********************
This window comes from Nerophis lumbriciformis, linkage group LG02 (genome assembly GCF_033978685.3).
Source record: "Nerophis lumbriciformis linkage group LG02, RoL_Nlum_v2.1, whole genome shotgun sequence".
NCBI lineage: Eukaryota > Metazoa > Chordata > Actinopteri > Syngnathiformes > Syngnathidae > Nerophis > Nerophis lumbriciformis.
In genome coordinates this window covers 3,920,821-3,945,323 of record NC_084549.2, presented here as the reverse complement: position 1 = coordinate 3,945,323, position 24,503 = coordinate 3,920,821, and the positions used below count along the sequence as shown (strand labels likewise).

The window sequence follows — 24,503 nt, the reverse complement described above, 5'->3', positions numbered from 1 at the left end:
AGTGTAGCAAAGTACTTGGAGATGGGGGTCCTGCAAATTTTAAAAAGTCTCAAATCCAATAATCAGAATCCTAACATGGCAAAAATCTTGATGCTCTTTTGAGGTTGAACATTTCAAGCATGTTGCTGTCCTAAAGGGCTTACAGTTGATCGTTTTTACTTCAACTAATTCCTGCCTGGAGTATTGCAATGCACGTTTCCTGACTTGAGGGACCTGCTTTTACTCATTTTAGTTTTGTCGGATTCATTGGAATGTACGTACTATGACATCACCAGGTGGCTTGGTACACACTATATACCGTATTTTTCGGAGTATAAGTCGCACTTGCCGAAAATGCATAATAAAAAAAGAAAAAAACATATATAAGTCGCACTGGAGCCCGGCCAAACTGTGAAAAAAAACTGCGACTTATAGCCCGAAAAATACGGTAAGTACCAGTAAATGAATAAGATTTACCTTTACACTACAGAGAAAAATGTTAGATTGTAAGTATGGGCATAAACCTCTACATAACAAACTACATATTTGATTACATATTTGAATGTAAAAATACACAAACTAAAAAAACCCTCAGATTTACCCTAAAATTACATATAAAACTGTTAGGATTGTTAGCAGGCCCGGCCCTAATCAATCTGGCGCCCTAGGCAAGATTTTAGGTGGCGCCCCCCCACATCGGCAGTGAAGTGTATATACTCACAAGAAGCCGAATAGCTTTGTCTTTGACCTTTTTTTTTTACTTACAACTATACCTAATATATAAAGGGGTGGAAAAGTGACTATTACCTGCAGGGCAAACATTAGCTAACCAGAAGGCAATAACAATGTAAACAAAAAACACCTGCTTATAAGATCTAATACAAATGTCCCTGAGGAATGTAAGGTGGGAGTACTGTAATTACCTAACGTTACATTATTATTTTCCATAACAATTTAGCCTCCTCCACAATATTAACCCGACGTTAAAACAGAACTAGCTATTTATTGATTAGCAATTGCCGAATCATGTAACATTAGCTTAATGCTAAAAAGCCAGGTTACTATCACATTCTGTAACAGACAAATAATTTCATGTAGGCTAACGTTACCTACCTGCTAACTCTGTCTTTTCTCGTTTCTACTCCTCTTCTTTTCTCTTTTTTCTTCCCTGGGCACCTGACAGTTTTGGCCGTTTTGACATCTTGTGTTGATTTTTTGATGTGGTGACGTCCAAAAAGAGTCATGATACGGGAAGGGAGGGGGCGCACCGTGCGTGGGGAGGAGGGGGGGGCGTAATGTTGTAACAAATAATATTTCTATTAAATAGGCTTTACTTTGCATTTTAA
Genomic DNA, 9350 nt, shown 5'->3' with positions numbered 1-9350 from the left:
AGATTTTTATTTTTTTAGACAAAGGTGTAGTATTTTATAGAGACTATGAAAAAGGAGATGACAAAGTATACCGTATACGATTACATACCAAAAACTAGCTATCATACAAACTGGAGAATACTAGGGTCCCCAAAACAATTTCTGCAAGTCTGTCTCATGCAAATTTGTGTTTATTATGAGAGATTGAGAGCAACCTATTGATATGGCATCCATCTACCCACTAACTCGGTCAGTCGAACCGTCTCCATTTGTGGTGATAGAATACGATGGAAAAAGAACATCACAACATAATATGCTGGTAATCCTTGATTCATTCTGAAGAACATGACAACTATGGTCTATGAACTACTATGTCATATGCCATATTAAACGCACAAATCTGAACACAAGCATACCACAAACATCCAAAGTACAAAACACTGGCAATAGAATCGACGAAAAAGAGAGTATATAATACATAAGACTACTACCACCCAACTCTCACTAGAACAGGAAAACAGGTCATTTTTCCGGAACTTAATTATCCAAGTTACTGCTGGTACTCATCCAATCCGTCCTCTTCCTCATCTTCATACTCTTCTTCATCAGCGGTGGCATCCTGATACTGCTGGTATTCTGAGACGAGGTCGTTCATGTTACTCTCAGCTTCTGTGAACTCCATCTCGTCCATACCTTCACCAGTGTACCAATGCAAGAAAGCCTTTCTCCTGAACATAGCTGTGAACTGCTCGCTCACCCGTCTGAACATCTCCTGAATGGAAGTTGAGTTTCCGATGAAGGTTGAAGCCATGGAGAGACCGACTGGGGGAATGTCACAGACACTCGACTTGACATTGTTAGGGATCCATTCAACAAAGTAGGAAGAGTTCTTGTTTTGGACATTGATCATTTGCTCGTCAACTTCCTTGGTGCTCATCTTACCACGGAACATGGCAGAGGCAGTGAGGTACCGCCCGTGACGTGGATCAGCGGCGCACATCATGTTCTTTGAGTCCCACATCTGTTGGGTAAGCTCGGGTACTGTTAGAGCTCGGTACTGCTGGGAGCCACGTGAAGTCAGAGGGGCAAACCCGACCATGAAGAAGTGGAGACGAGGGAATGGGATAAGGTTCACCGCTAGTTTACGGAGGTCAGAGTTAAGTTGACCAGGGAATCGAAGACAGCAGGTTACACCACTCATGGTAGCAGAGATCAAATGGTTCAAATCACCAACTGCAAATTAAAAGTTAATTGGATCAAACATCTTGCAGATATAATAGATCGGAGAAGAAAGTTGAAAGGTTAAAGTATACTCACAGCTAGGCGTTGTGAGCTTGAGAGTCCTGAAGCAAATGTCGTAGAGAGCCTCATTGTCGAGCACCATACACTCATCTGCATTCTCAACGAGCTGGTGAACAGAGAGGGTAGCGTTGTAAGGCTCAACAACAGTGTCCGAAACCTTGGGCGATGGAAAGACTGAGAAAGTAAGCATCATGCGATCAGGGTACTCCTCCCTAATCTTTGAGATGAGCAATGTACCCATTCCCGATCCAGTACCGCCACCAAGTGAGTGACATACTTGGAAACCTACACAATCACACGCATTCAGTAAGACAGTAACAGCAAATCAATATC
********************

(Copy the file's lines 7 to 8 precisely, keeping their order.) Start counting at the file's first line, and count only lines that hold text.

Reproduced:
Genomic DNA, 9350 nt, shown 5'->3' with positions numbered 1-9350 from the left:
AGATTTTTATTTTTTTAGACAAAGGTGTAGTATTTTATAGAGACTATGAAAAAGGAGATGACAAAGTATACCGTATACGATTACATACCAAAAACTAGCTATCATACAAACTGGAGAATACTAGGGTCCCCAAAACAATTTCTGCAAGTCTGTCTCATGCAAATTTGTGTTTATTATGAGAGATTGAGAGCAACCTATTGATATGGCATCCATCTACCCACTAACTCGGTCAGTCGAACCGTCTCCATTTGTGGTGATAGAATACGATGGAAAAAGAACATCACAACATAATATGCTGGTAATCCTTGATTCATTCTGAAGAACATGACAACTATGGTCTATGAACTACTATGTCATATGCCATATTAAACGCACAAATCTGAACACAAGCATACCACAAACATCCAAAGTACAAAACACTGGCAATAGAATCGACGAAAAAGAGAGTATATAATACATAAGACTACTACCACCCAACTCTCACTAGAACAGGAAAACAGGTCATTTTTCCGGAACTTAATTATCCAAGTTACTGCTGGTACTCATCCAATCCGTCCTCTTCCTCATCTTCATACTCTTCTTCATCAGCGGTGGCATCCTGATACTGCTGGTATTCTGAGACGAGGTCGTTCATGTTACTCTCAGCTTCTGTGAACTCCATCTCGTCCATACCTTCACCAGTGTACCAATGCAAGAAAGCCTTTCTCCTGAACATAGCTGTGAACTGCTCGCTCACCCGTCTGAACATCTCCTGAATGGAAGTTGAGTTTCCGATGAAGGTTGAAGCCATGGAGAGACCGACTGGGGGAATGTCACAGACACTCGACTTGACATTGTTAGGGATCCATTCAACAAAGTAGGAAGAGTTCTTGTTTTGGACATTGATCATTTGCTCGTCAACTTCCTTGGTGCTCATCTTACCACGGAACATGGCAGAGGCAGTGAGGTACCGCCCGTGACGTGGATCAGCGGCGCACATCATGTTCTTTGAGTCCCACATCTGTTGGGTAAGCTCGGGTACTGTTAGAGCTCGGTACTGCTGGGAGCCACGTGAAGTCAGAGGGGCAAACCCGACCATGAAGAAGTGGAGACGAGGGAATGGGATAAGGTTCACCGCTAGTTTACGGAGGTCAGAGTTAAGTTGACCAGGGAATCGAAGACAGCAGGTTACACCACTCATGGTAGCAGAGATCAAATGGTTCAAATCACCAACTGCAAATTAAAAGTTAATTGGATCAAACATCTTGCAGATATAATAGATCGGAGAAGAAAGTTGAAAGGTTAAAGTATACTCACAGCTAGGCGTTGTGAGCTTGAGAGTCCTGAAGCAAATGTCGTAGAGAGCCTCATTGTCGAGCACCATACACTCATCTGCATTCTCAACGAGCTGGTGAACAGAGAGGGTAGCGTTGTAAGGCTCAACAACAGTGTCCGAAACCTTGGGCGATGGAAAGACTGAGAAAGTAAGCATCATGCGATCAGGGTACTCCTCCCTAATCTTTGAGATGAGCAATGTACCCATTCCCGATCCAGTACCGCCACCAAGTGAGTGACATACTTGGAAACCTACACAATCACACGCATTCAGTAAGACAGTAACAGCAAATCAATATC